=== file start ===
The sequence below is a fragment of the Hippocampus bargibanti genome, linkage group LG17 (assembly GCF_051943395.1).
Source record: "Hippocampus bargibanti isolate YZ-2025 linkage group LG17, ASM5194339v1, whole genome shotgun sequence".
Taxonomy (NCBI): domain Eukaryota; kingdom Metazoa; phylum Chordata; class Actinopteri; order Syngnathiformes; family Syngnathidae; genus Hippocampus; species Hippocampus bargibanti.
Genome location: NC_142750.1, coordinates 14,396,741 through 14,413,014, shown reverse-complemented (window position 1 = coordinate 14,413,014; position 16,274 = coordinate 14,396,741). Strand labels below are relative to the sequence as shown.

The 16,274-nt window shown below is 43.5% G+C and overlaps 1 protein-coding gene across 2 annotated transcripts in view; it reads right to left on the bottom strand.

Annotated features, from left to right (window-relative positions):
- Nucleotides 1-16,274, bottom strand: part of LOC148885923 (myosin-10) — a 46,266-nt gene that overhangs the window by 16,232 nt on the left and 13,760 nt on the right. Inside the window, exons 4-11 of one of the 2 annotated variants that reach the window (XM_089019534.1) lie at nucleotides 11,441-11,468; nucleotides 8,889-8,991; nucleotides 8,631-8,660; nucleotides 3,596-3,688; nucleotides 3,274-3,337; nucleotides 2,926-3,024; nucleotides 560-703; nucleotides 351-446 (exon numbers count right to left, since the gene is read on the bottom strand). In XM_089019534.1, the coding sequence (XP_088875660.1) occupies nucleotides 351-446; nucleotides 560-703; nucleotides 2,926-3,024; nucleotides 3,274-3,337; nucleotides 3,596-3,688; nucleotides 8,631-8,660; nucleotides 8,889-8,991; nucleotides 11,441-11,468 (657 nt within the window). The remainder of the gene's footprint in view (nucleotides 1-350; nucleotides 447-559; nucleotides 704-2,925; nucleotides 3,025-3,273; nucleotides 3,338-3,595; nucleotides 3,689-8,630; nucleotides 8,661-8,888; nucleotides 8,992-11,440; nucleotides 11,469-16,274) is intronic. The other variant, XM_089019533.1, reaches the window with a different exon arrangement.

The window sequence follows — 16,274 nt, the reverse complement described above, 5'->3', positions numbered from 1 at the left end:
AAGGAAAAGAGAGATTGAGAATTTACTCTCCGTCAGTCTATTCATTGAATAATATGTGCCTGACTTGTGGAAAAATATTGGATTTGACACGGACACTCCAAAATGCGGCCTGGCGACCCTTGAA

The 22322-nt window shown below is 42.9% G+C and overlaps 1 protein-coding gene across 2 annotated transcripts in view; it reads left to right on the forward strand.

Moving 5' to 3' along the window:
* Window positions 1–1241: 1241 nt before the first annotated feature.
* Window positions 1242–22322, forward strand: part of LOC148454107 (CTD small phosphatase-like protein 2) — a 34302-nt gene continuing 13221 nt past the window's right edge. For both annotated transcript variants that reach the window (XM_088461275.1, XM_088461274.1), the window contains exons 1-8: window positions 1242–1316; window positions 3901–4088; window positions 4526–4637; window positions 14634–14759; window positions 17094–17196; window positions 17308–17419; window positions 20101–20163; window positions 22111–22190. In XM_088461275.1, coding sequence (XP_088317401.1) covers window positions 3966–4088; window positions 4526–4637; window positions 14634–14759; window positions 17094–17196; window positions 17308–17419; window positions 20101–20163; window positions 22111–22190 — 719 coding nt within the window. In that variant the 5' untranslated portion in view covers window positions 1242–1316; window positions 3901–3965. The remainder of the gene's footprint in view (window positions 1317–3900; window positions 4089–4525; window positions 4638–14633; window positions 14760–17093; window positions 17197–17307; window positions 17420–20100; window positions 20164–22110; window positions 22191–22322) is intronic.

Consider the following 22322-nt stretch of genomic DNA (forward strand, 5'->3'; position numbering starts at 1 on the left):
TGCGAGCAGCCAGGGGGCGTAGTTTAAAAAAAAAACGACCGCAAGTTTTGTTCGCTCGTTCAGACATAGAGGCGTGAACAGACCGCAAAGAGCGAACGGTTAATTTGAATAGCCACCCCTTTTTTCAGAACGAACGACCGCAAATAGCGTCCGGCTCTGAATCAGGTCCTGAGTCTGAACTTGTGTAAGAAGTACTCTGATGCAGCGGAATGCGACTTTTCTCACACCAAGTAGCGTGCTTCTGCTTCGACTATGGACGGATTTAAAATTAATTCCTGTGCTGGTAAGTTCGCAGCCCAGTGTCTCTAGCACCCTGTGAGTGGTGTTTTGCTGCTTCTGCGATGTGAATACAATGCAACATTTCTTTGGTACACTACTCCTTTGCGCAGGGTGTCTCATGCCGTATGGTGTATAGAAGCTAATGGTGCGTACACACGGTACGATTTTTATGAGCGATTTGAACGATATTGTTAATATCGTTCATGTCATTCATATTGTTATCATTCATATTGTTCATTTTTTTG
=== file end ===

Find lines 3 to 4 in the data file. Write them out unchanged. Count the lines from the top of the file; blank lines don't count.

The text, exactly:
Taxonomy (NCBI): domain Eukaryota; kingdom Metazoa; phylum Chordata; class Actinopteri; order Syngnathiformes; family Syngnathidae; genus Hippocampus; species Hippocampus bargibanti.
Genome location: NC_142750.1, coordinates 14,396,741 through 14,413,014, shown reverse-complemented (window position 1 = coordinate 14,413,014; position 16,274 = coordinate 14,396,741). Strand labels below are relative to the sequence as shown.